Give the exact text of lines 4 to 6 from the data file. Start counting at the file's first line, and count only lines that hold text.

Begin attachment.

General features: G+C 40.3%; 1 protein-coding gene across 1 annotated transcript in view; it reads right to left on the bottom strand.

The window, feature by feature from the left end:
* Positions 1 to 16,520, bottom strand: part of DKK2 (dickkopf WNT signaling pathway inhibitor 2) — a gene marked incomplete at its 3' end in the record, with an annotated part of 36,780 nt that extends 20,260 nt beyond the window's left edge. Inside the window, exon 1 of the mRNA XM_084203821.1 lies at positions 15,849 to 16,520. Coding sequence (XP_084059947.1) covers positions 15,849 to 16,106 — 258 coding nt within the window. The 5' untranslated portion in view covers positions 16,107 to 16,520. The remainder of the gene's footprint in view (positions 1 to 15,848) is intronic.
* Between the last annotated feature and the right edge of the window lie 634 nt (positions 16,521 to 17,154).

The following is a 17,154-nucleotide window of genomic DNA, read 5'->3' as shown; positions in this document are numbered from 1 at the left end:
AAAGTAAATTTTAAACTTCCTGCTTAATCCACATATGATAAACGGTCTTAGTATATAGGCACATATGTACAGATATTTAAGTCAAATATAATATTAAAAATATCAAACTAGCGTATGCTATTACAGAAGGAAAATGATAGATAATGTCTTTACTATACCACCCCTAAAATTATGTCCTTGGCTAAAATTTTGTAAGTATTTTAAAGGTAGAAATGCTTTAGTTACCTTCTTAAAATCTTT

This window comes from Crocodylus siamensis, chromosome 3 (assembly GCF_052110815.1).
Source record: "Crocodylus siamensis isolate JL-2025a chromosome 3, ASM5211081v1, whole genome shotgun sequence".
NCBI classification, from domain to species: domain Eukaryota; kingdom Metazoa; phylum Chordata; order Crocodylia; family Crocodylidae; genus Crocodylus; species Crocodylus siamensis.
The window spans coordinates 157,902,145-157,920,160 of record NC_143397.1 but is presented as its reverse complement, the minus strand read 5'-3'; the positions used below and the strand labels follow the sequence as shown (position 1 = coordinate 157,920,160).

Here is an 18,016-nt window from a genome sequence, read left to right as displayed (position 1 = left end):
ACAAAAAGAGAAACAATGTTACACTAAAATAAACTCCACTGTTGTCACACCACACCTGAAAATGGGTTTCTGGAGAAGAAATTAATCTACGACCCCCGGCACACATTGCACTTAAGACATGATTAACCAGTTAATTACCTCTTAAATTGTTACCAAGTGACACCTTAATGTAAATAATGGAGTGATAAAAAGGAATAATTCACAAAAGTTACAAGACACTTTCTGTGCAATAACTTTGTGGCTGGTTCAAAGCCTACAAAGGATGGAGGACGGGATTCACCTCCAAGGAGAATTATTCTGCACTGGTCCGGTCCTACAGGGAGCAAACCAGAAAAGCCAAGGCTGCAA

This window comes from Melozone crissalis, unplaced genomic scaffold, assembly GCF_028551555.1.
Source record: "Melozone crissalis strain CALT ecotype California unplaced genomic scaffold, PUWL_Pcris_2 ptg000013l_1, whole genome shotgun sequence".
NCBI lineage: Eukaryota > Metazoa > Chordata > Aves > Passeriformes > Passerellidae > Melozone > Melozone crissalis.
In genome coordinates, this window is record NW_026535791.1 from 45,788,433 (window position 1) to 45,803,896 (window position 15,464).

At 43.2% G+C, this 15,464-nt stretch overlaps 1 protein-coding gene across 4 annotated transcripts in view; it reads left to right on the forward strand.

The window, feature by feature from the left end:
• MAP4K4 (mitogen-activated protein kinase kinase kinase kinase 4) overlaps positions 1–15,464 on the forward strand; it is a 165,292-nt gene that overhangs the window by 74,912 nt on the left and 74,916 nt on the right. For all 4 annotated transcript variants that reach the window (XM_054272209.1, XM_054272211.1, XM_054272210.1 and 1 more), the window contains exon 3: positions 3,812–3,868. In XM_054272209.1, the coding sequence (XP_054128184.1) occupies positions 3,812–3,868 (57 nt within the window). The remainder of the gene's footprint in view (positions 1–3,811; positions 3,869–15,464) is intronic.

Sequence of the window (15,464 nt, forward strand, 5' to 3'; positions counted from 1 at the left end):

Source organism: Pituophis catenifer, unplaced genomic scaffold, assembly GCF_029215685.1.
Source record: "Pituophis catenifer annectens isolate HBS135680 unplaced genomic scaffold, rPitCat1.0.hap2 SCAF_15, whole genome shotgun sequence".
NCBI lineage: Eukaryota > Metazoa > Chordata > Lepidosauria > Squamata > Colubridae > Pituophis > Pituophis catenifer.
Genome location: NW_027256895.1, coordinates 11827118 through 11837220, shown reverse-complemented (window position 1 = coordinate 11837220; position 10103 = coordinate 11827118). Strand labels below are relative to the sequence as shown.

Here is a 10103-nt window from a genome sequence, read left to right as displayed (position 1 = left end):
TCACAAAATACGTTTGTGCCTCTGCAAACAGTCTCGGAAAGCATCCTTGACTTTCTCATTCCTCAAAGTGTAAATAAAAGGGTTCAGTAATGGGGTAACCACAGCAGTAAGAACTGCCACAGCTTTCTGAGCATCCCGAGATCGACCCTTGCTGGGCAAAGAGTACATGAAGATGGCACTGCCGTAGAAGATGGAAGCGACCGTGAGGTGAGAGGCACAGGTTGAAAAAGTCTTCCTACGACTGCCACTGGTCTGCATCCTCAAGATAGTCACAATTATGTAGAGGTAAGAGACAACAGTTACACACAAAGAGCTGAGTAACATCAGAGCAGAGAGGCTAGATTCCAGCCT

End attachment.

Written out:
* Between the last annotated feature and the right edge of the window lie 634 nt (positions 16,521 to 17,154).

The following is a 17,154-nucleotide window of genomic DNA, read 5'->3' as shown; positions in this document are numbered from 1 at the left end:
AAAGTAAATTTTAAACTTCCTGCTTAATCCACATATGATAAACGGTCTTAGTATATAGGCACATATGTACAGATATTTAAGTCAAATATAATATTAAAAATATCAAACTAGCGTATGCTATTACAGAAGGAAAATGATAGATAATGTCTTTACTATACCACCCCTAAAATTATGTCCTTGGCTAAAATTTTGTAAGTATTTTAAAGGTAGAAATGCTTTAGTTACCTTCTTAAAATCTTT